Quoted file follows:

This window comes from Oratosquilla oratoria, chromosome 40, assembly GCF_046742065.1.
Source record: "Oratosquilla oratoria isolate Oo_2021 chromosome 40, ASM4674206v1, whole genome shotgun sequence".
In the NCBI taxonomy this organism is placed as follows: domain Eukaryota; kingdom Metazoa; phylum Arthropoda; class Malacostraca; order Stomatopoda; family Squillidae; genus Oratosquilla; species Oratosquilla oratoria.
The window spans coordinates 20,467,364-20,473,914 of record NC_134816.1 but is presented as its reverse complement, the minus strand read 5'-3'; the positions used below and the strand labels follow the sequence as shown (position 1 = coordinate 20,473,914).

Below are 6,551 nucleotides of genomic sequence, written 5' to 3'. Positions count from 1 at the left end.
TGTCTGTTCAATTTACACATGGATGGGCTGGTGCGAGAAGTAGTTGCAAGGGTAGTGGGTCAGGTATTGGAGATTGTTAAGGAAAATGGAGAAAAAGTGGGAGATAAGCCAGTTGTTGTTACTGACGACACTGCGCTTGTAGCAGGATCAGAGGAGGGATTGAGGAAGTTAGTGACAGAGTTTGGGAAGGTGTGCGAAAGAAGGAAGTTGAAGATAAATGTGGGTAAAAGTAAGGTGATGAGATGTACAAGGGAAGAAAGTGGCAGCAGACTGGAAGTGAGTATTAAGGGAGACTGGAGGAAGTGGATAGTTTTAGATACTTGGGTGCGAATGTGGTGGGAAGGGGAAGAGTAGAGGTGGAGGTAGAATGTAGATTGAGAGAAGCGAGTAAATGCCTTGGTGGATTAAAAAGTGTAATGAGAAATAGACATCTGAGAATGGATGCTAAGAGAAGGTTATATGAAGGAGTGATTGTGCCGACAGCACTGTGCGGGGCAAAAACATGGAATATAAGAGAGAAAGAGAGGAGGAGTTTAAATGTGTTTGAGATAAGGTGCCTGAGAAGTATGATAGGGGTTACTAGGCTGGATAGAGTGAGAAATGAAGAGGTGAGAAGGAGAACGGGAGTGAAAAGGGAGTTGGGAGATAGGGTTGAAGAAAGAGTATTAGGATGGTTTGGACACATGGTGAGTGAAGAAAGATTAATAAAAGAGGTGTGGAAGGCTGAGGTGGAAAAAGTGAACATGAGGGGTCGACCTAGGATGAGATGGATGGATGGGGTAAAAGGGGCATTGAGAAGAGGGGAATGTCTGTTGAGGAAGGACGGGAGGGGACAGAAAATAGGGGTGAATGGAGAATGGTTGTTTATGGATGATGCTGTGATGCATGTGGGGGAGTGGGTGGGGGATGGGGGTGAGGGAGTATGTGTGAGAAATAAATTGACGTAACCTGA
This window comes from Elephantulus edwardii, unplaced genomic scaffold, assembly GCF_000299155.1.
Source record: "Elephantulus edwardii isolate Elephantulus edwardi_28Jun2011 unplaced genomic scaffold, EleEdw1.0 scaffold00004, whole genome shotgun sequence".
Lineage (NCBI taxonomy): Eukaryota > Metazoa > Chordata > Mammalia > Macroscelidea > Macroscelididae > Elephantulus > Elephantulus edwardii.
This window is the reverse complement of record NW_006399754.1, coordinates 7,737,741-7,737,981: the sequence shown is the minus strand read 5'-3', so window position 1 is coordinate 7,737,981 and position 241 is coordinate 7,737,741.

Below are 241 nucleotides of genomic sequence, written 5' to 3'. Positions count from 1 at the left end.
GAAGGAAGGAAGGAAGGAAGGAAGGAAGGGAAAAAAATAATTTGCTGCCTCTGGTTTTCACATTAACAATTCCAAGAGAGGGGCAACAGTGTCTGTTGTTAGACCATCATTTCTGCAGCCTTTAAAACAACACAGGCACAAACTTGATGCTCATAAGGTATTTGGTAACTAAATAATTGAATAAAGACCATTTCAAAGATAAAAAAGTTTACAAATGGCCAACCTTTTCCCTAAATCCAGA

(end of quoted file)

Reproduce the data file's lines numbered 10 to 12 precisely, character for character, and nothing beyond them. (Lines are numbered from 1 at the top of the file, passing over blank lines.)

This window is the reverse complement of record NW_006399754.1, coordinates 7,737,741-7,737,981: the sequence shown is the minus strand read 5'-3', so window position 1 is coordinate 7,737,981 and position 241 is coordinate 7,737,741.

Below are 241 nucleotides of genomic sequence, written 5' to 3'. Positions count from 1 at the left end.
GAAGGAAGGAAGGAAGGAAGGAAGGAAGGGAAAAAAATAATTTGCTGCCTCTGGTTTTCACATTAACAATTCCAAGAGAGGGGCAACAGTGTCTGTTGTTAGACCATCATTTCTGCAGCCTTTAAAACAACACAGGCACAAACTTGATGCTCATAAGGTATTTGGTAACTAAATAATTGAATAAAGACCATTTCAAAGATAAAAAAGTTTACAAATGGCCAACCTTTTCCCTAAATCCAGA